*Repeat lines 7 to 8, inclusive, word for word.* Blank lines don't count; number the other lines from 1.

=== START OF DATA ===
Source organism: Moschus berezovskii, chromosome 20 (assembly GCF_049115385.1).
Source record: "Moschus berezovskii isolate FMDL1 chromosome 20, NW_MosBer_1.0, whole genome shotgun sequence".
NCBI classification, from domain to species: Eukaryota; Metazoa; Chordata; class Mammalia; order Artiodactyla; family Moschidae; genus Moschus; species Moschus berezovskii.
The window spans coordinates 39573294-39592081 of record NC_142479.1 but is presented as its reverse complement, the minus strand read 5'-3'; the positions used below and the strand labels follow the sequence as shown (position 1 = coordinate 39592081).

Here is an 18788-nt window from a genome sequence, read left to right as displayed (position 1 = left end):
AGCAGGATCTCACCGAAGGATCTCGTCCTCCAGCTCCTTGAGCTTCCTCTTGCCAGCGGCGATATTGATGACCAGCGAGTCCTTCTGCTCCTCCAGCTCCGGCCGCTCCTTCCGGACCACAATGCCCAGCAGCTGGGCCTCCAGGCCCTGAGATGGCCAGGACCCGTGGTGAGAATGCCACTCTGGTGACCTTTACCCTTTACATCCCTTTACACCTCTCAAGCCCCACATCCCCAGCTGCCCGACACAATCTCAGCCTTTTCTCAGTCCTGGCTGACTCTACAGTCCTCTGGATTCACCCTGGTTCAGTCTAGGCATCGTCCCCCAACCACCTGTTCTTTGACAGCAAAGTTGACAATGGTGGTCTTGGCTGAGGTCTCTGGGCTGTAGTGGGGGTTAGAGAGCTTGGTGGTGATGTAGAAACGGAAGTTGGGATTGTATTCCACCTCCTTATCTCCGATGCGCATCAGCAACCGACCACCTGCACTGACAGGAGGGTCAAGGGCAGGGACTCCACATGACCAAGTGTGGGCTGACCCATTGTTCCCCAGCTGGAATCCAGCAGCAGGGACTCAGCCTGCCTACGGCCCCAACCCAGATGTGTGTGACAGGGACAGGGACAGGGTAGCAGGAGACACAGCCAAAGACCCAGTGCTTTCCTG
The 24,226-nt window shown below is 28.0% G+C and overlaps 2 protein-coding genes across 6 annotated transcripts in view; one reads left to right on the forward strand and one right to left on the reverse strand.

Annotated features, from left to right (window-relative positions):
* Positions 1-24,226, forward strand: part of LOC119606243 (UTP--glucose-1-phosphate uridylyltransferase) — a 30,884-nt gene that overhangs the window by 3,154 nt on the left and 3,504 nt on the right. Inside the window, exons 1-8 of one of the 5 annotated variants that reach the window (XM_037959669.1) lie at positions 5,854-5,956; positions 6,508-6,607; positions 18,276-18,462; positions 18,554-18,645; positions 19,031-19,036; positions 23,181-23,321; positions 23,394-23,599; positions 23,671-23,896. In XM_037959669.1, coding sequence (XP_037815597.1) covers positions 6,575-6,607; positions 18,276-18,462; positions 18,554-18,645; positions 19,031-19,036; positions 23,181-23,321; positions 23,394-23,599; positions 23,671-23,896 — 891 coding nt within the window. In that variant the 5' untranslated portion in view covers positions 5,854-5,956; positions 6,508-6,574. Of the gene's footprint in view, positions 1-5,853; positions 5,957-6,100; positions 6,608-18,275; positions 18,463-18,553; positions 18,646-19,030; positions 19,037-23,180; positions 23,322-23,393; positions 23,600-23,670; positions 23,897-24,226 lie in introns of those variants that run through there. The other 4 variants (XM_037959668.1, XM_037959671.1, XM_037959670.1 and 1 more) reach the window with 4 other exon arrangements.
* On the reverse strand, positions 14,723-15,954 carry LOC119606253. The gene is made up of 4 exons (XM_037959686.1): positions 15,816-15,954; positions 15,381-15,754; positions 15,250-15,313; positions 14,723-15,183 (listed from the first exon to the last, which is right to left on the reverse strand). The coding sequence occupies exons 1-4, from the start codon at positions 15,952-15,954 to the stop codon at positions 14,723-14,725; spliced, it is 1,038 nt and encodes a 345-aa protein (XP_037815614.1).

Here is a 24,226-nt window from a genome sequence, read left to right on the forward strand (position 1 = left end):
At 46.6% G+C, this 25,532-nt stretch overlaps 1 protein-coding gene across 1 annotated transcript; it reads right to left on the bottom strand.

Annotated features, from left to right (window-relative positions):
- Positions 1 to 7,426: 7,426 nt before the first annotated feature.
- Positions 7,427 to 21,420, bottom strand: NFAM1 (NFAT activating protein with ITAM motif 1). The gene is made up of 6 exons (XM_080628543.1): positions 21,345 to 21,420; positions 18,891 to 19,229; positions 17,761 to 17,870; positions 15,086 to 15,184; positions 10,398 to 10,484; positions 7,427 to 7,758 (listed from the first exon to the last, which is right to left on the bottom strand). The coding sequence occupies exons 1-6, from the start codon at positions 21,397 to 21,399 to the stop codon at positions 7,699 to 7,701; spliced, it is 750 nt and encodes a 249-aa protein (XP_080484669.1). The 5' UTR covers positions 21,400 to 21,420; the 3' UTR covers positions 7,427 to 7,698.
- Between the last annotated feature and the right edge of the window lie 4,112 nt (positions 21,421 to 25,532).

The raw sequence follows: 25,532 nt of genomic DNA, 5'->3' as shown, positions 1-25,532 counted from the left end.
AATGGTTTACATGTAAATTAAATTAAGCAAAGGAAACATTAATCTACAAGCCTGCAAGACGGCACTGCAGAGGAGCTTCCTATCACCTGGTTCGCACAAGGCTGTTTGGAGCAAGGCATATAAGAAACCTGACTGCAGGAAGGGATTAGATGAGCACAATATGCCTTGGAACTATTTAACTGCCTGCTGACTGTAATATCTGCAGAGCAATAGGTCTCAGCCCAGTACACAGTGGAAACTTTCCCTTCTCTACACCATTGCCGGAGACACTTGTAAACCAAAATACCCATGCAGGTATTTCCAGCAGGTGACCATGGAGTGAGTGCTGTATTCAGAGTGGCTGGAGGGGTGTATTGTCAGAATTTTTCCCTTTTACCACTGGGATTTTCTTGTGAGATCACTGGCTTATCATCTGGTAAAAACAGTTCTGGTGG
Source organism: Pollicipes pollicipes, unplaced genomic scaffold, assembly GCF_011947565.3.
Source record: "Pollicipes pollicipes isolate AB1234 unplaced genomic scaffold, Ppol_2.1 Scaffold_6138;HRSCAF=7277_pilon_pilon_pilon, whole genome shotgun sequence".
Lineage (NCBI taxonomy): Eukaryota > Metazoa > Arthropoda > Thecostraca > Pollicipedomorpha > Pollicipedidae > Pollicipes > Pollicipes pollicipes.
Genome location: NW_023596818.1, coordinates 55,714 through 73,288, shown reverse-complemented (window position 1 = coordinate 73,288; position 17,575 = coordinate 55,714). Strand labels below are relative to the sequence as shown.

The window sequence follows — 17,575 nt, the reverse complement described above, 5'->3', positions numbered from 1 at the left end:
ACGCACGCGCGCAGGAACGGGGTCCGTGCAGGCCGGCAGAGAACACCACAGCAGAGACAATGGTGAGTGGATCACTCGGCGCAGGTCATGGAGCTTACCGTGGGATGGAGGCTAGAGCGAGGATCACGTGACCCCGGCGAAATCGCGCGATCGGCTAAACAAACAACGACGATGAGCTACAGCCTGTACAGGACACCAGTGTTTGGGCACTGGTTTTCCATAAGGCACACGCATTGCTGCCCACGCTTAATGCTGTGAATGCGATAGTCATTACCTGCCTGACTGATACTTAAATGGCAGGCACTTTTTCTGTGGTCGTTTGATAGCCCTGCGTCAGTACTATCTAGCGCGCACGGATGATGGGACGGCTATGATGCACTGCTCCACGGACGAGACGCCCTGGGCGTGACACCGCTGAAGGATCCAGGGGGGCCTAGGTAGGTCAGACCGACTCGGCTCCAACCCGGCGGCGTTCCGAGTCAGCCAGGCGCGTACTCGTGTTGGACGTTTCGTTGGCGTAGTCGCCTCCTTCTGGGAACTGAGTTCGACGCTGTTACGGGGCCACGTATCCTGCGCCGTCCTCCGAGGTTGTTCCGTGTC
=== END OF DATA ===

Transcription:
The 24,226-nt window shown below is 28.0% G+C and overlaps 2 protein-coding genes across 6 annotated transcripts in view; one reads left to right on the forward strand and one right to left on the reverse strand.

Annotated features, from left to right (window-relative positions):